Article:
When were the Somerset Levels underwater?
The Somerset Levels was devastated by severe flooding in the winter of 2013-14, leading to a number of villages and rural settlements being cut off as one of the most picturesque areas of the county was plunged underwater.
What is the Somerset rivers Authority 20 year action plan?
Somerset Rivers Authority oversees all the work being done as part of Somerset’s 20 Year Flood Action Plan. The overarching aim of the Flood Action Plan is to reduce the frequency, duration and severity of flooding.
Why is Somerset so prone to flooding?
The Somerset Levels span an area of around 250 square miles, or 160,000 acres. The majority of this area is below sea level, making the land vulnerable to both tidal and land-based flooding.
Why are the Somerset Levels so flat?
It’s one of lowest and flattest areas in the country with much of it below high water level on spring tides, and a maximum altitude of only 25ft (8m) above sea level. The wetland is supplied by the rivers Axe, Sheppey and Brue in the north, while to the south, the rivers are the Cary, Yeo, Tone and Parrett.
What happened on the Somerset Levels?
In early 2014 the Somerset Levels and Moors experienced widespread flooding, particularly within the Parrett and Tone river catchments. The Environment Agency estimated there were 100 million cubic metres of floodwater covering an area of 65 square kilometres.
How high is Somerset above sea level?
The town centre is approximately 213 feet (65 metres) above sea level, while the outer parts of the town are between 295 feet (90 metres) and 443 feet (135 metres) above sea level.
Why did Somerset flood in 2014?
The extensive floods were caused by a combination of human and physical factors: • A prolonged period of extremely wet weather – in southern England it was the wettest January since records began in 1910 – saturated the ground and led to frequent over-topping of the rivers Tone and Parrett creating a huge lake covering …
Where did it flood in Somerset?
When was the last flood in Somerset?
The 2014 flood In a period of three months from December 2013 to February 2014 the Somerset Levels hit the national headlines as it suffered extensive flooding, first marooning several villages and farms and then inundating them.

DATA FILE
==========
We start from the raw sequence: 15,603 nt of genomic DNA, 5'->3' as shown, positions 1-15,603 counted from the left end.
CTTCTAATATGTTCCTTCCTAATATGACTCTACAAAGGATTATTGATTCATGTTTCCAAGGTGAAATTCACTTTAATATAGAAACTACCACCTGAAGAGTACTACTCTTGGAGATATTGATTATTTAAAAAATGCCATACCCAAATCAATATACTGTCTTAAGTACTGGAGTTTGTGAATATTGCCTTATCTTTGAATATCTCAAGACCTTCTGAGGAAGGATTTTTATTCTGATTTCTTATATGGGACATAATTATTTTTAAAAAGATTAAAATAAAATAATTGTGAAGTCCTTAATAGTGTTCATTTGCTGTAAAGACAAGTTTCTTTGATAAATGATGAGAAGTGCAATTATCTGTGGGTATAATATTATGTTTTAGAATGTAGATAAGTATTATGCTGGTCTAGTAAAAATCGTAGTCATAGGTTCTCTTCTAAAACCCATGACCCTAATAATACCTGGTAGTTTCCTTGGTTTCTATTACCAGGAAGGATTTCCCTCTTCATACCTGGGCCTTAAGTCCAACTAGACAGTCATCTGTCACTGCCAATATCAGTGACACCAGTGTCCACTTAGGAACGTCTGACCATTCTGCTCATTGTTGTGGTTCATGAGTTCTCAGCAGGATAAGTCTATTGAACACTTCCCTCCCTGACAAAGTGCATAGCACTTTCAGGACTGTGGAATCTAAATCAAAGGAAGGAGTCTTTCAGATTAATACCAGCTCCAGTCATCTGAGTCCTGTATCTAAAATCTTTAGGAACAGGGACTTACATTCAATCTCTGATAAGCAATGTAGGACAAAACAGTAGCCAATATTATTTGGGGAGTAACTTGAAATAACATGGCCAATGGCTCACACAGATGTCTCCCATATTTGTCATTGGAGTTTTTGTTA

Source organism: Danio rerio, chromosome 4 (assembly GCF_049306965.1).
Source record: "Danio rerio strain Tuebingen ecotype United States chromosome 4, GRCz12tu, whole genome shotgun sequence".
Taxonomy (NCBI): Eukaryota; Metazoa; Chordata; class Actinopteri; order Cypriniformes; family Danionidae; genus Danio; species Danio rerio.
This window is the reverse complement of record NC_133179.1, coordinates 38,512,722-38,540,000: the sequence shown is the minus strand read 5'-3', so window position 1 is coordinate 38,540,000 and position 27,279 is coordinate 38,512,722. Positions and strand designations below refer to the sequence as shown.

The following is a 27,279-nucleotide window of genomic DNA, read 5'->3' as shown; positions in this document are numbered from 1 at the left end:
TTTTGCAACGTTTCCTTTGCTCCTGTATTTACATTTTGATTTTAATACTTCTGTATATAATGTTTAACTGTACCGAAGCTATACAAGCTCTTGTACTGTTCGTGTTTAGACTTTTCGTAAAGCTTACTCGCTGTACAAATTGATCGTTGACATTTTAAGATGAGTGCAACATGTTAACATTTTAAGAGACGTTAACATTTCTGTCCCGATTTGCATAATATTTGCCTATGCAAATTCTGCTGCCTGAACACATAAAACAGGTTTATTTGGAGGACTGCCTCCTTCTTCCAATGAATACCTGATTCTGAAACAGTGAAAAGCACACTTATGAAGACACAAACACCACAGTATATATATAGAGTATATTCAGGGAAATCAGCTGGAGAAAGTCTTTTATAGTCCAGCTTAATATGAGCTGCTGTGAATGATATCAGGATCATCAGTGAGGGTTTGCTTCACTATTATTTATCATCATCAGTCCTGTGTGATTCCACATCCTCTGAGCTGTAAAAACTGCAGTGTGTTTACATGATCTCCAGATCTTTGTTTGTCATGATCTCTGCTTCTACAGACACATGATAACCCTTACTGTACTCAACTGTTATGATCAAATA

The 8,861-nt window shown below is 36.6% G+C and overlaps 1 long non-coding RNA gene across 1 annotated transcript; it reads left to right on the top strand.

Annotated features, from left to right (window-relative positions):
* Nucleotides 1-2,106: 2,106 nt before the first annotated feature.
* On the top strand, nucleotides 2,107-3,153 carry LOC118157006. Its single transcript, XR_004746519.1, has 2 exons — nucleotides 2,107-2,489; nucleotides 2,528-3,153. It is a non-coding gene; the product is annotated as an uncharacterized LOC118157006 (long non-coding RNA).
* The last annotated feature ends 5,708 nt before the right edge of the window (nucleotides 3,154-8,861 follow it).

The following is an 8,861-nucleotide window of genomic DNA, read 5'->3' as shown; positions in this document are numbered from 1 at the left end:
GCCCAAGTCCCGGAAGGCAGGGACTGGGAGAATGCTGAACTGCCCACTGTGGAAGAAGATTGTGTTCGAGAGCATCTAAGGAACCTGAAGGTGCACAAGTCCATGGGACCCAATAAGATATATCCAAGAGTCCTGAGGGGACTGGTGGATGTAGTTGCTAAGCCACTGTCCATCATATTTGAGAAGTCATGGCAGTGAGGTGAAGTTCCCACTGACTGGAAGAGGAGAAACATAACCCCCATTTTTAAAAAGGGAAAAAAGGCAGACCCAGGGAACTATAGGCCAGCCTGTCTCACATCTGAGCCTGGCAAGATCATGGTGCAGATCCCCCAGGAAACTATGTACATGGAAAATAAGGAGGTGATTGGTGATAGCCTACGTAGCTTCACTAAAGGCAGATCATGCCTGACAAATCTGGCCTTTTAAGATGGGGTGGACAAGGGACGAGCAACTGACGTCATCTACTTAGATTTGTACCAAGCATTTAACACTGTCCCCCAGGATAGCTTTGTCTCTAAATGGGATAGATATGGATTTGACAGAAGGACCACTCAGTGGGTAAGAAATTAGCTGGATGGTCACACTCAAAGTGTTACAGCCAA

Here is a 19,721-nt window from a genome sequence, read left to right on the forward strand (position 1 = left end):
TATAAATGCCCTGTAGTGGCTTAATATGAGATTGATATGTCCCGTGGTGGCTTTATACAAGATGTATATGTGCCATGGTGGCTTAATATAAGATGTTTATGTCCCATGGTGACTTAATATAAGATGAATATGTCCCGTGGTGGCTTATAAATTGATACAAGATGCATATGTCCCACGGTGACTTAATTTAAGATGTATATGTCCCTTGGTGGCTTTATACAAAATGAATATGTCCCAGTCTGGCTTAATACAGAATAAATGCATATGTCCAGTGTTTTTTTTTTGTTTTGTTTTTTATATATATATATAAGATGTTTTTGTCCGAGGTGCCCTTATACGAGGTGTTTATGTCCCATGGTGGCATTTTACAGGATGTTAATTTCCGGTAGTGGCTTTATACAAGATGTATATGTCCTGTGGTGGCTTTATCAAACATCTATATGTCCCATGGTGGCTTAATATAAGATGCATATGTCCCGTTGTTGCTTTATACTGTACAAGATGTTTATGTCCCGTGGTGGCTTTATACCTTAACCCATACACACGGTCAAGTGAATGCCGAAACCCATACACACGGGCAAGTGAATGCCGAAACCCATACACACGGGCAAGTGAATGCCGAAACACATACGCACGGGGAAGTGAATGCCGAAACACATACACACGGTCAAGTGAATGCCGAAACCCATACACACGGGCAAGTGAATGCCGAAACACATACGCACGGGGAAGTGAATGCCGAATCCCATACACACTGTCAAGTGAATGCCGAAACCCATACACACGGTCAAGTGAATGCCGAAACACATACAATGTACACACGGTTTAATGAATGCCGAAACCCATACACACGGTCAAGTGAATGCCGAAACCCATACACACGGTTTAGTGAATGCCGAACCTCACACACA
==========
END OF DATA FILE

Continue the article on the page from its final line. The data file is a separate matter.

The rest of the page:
How many homes were flooded in Somerset?
During December 2013 and January 2014 heavy rainfall led to extensive flooding with over 600 houses and 17,000 acres (6,900 ha) of agricultural land, including North Moor, Curry and Hay Moors and Greylake, affected. The villages of Thorney and Muchelney were cut off with many houses flooded.
What is the 20 year Flood Action Plan for Somerset?
Somerset’s 20 Year Flood Action Plan Somerset Rivers Authority oversees all the work being done as part of Somerset’s 20 Year Flood Action Plan. The overarching aim of the Flood Action Plan is to reduce the frequency, duration and severity of flooding.
What is the 20 year Flood Action Plan?
When Somerset Rivers Authority was launched on 31 January 2015 the Flood Action Plan was widened to include the whole of Somerset. The SRA oversees the 20 Year Flood Action Plan. It has six key objectives: Reduce the frequency, depth and duration of flooding
What is Somerset Rivers Authority (SRA)?
When Somerset Rivers Authority was launched on 31 January 2015 the Flood Action Plan was widened to include the whole of Somerset. The SRA oversees the 20 Year Flood Action Plan. It has six key objectives:
What is the Flood Action Plan (FAP)?
The Flood Action Plan (FAP) was produced by a range of organisations, with the involvement of the community and was co-ordinated by Somerset County Council. You can download the 20 Year Flood Action Plan, and the executive summary of the plan here: